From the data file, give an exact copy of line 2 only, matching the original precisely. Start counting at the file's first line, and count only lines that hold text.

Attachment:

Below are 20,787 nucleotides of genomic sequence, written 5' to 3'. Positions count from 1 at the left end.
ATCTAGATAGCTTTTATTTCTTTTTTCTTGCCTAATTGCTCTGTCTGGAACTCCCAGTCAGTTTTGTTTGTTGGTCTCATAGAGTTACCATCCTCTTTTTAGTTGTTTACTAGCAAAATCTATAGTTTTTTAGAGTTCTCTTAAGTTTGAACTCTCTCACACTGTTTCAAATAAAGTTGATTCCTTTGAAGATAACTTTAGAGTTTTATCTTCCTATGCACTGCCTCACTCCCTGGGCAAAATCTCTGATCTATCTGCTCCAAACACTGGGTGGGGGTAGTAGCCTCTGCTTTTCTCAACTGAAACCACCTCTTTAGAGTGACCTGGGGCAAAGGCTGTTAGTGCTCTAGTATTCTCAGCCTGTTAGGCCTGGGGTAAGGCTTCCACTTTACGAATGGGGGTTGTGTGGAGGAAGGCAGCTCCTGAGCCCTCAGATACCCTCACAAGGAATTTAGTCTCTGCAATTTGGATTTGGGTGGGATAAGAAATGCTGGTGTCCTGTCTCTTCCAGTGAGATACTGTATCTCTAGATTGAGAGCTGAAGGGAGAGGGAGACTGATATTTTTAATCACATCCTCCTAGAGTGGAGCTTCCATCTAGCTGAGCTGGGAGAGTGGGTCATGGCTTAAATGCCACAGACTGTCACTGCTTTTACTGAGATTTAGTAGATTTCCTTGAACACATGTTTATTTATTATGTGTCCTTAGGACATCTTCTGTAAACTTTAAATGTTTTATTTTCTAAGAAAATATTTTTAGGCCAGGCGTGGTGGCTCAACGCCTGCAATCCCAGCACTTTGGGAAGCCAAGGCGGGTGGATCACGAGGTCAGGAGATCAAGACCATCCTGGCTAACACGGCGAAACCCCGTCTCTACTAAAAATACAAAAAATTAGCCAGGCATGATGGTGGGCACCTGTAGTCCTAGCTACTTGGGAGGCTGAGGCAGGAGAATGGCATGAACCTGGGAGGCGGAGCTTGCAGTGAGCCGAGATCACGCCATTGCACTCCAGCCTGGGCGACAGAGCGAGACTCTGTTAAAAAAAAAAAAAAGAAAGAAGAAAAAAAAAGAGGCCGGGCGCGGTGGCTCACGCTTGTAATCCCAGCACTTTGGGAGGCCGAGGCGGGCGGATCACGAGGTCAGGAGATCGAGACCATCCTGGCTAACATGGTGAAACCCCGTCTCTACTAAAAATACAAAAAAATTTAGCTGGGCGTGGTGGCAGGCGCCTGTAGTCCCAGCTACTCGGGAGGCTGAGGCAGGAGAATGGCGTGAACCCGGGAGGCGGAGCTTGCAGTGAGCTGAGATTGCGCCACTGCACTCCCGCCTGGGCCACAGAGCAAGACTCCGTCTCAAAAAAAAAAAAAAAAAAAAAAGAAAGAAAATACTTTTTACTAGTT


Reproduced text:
ATCTAGATAGCTTTTATTTCTTTTTTCTTGCCTAATTGCTCTGTCTGGAACTCCCAGTCAGTTTTGTTTGTTGGTCTCATAGAGTTACCATCCTCTTTTTAGTTGTTTACTAGCAAAATCTATAGTTTTTTAGAGTTCTCTTAAGTTTGAACTCTCTCACACTGTTTCAAATAAAGTTGATTCCTTTGAAGATAACTTTAGAGTTTTATCTTCCTATGCACTGCCTCACTCCCTGGGCAAAATCTCTGATCTATCTGCTCCAAACACTGGGTGGGGGTAGTAGCCTCTGCTTTTCTCAACTGAAACCACCTCTTTAGAGTGACCTGGGGCAAAGGCTGTTAGTGCTCTAGTATTCTCAGCCTGTTAGGCCTGGGGTAAGGCTTCCACTTTACGAATGGGGGTTGTGTGGAGGAAGGCAGCTCCTGAGCCCTCAGATACCCTCACAAGGAATTTAGTCTCTGCAATTTGGATTTGGGTGGGATAAGAAATGCTGGTGTCCTGTCTCTTCCAGTGAGATACTGTATCTCTAGATTGAGAGCTGAAGGGAGAGGGAGACTGATATTTTTAATCACATCCTCCTAGAGTGGAGCTTCCATCTAGCTGAGCTGGGAGAGTGGGTCATGGCTTAAATGCCACAGACTGTCACTGCTTTTACTGAGATTTAGTAGATTTCCTTGAACACATGTTTATTTATTATGTGTCCTTAGGACATCTTCTGTAAACTTTAAATGTTTTATTTTCTAAGAAAATATTTTTAGGCCAGGCGTGGTGGCTCAACGCCTGCAATCCCAGCACTTTGGGAAGCCAAGGCGGGTGGATCACGAGGTCAGGAGATCAAGACCATCCTGGCTAACACGGCGAAACCCCGTCTCTACTAAAAATACAAAAAATTAGCCAGGCATGATGGTGGGCACCTGTAGTCCTAGCTACTTGGGAGGCTGAGGCAGGAGAATGGCATGAACCTGGGAGGCGGAGCTTGCAGTGAGCCGAGATCACGCCATTGCACTCCAGCCTGGGCGACAGAGCGAGACTCTGTTAAAAAAAAAAAAAAGAAAGAAGAAAAAAAAAGAGGCCGGGCGCGGTGGCTCACGCTTGTAATCCCAGCACTTTGGGAGGCCGAGGCGGGCGGATCACGAGGTCAGGAGATCGAGACCATCCTGGCTAACATGGTGAAACCCCGTCTCTACTAAAAATACAAAAAAATTTAGCTGGGCGTGGTGGCAGGCGCCTGTAGTCCCAGCTACTCGGGAGGCTGAGGCAGGAGAATGGCGTGAACCCGGGAGGCGGAGCTTGCAGTGAGCTGAGATTGCGCCACTGCACTCCCGCCTGGGCCACAGAGCAAGACTCCGTCTCAAAAAAAAAAAAAAAAAAAAAAGAAAGAAAATACTTTTTACTAGTT